Researching the politics of development



The political economy of growth in Cambodia


The political economy determinants of economic growth in Cambodia are studied using a political settlements approach, buttressed by conceptual innovations surrounding the study of growth phases, bureaucratic capacity, and the character of the climate for investment.


Cambodia provides an Asian example of a dominant party political settlement that is closer to, though not yet in, the ‘mature growth maintenance’ phase.

Research questions

The study aks the following retrospective question:

  1. To what extent can past growth phases (e.g. from pre-1998 collapse and moderate growth to post-1998 miracle growth) be explained by our core hypotheses?

It also addresses a set of prospective questions:

  1. Where is the country now on the deals-rules continuum?
  2. Where is growth likely to come from in the product space?
  3. Where are the economic elites placed vis-a-vis the product space? What are their links with the political elite? How interested are they in pushing for better institutions and greater state capacity?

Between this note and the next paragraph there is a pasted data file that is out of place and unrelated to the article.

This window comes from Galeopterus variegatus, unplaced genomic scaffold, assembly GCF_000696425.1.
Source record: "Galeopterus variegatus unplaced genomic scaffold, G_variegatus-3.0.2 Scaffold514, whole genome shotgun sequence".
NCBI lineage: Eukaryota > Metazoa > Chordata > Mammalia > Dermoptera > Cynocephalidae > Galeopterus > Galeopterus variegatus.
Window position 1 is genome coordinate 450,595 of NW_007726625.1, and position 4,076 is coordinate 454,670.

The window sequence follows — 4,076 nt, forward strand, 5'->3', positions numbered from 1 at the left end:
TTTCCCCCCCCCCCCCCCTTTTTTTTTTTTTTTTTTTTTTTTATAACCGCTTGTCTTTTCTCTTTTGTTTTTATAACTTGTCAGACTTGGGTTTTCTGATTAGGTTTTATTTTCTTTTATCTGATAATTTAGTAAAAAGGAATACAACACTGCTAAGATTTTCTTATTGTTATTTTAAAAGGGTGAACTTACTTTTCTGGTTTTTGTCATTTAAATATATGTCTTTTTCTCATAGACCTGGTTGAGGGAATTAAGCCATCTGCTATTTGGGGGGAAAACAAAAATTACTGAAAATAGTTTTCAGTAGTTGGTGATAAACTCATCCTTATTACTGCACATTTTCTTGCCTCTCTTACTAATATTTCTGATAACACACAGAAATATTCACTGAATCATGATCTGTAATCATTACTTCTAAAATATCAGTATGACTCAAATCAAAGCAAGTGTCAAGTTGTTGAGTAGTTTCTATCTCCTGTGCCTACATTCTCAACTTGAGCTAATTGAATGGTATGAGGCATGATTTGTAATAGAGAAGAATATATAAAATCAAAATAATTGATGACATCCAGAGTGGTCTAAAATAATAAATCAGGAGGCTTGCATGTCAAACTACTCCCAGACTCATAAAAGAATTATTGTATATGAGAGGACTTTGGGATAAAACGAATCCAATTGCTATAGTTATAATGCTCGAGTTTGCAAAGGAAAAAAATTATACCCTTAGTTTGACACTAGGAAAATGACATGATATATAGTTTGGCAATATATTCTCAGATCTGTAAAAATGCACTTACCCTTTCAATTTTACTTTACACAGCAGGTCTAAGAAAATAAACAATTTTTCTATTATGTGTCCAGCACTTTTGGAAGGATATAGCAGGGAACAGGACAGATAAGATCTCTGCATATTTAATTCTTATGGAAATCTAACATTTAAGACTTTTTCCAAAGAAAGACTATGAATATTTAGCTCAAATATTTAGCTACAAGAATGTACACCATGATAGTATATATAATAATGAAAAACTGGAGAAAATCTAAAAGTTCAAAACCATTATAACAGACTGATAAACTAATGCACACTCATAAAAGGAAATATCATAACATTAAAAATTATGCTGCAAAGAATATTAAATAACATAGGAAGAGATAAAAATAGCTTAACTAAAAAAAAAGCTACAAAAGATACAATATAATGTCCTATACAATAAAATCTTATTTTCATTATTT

Methods and research design

The main sources are National Accounts, local think-tank surveys, newspaper reports and other secondary sources, and interviews. These methods are combined with a previous political settlements mapping to provide a characterisation of political, state and economic elites that matter for economic growth.

How does this project fit within ESID’s research agenda?

Contributes to ESID’s aim to fill the gap in the literature that focuses on ‘what’ policies and institutions are conducive to growth, with limited understanding of the ‘how’, that is, how political processes shape the emergence and maintenance of these policies and institutions emerge. It addresses all three core research questions.


Lead ResearcherTim KelsallCambodia Development Research Institute
ResearcherSeiha HengCambodia Development Research Institute


Tim Kelsall and Seiha Heng. 2014. ‘The political settlement and economic growth in Cambodia‘. ESID Working Paper 37.